The end-to-end trip is around 2 hours, but it’s a standard red London bus that does the honours (a Wright-bodied Volvo, since you ask). I take my place on the upper deck, with plenty of other takers – the lower deck contains some large luggage racks, given the flying connection.
I haven’t been around Heathrow for years, and I’m almost startled at the size of the place. As we run alongside the perimeter fence, there is a spectacular vision of planes literally queuing up in the sky to land. We weave our way around huge aircraft hangers with monsters of the sky showing us their rear ends, proudly the sporting red white and blue colours of British Airways.
Then it’s out through Hatton Cross station, still with an aviation feel – once the location of a famous picture of a London DMS box-like bus with Concorde flying overhead in the 70s (worth a Google, if only for nostalgic purposes).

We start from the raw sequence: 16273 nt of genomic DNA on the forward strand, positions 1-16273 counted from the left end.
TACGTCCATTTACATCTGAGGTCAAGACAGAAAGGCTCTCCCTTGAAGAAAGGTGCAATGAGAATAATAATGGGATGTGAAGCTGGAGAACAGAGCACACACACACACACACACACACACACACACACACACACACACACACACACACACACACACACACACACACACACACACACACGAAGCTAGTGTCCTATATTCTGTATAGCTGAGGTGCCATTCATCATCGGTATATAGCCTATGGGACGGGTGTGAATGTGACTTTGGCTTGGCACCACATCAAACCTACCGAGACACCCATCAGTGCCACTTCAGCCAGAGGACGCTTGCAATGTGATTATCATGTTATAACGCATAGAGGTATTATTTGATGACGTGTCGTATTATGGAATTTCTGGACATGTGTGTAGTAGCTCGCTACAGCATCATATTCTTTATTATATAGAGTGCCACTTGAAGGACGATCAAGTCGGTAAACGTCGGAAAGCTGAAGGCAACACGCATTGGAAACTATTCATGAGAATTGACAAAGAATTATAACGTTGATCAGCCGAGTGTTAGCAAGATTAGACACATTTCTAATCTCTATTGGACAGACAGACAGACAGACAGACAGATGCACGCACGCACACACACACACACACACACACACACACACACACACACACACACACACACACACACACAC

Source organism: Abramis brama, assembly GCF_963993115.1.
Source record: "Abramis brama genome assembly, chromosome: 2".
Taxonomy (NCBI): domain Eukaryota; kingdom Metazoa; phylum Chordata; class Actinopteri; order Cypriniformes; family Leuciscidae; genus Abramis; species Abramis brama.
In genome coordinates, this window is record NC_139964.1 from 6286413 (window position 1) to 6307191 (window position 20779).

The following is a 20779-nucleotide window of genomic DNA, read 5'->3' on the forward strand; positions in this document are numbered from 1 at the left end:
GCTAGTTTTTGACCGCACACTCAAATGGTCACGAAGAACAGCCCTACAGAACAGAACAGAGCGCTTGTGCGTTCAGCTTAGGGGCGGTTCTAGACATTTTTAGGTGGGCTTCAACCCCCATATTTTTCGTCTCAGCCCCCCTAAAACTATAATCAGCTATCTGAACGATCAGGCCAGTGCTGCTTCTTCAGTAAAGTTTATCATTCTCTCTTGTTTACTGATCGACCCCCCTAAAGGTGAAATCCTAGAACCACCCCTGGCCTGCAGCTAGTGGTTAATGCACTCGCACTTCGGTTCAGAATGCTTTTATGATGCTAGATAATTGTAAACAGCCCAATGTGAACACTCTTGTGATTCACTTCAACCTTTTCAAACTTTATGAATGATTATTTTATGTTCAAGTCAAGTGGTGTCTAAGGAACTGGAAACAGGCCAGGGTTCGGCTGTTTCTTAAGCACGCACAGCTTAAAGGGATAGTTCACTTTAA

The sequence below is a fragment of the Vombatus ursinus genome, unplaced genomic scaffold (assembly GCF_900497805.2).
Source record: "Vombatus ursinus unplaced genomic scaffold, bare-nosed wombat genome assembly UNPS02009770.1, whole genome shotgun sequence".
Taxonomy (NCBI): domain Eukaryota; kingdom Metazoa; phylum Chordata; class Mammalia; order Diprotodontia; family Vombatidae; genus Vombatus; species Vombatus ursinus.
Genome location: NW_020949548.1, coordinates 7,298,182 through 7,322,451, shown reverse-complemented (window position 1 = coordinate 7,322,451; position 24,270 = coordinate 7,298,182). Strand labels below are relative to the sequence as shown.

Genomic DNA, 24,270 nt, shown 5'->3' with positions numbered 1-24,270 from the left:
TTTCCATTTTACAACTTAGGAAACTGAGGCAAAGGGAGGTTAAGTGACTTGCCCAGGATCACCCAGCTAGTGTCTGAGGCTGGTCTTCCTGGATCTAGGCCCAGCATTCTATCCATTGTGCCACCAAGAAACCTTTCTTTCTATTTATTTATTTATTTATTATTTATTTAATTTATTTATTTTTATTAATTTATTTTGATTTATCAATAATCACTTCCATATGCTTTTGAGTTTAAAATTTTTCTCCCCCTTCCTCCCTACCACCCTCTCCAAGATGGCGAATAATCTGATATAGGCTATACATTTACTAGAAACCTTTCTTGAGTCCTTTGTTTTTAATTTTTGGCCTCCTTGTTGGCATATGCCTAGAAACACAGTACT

John Prescott was right. We’re all middle class now, he declared, prior to the Blair revolution. God only knows what the house prices are like around here, but it seems not to put people off using the bus. There’s a steady stream of users – middle class or not – and the limited stop nature of the service seems to work (although a tweeter to the @OnThisBusBlog Twitter feed bemoans the fact it doesn’t stop where they want it to. You can please some of the people some of the time, etc….)
We trundle through Teddington, then Kingston, Cheam and Sutton – all names that sound delightful as postal addresses. A load of schoolkids board, but they seem well-behaved enough, and the much-feared mini-riot never happens.
I eventually bail-out at East Croydon, where the trams criss-cross and the main line station carries me and hundreds of others off to the bright lights of our capital City. And for the more adventurous, Bedford.

Is Low-Fare better than Go-Nowhere?

Much trumpeting from National Express West Midlands regarding the direction of travel of their “low fare zones”.

Results from the first one – the Sandwell & Dudley Daysaver – appear encouraging: a 4% increase in passenger numbers and 2% increase in revenues, according to the operator.

All good on paper – especially in the short-term. But what about over the longer timescale?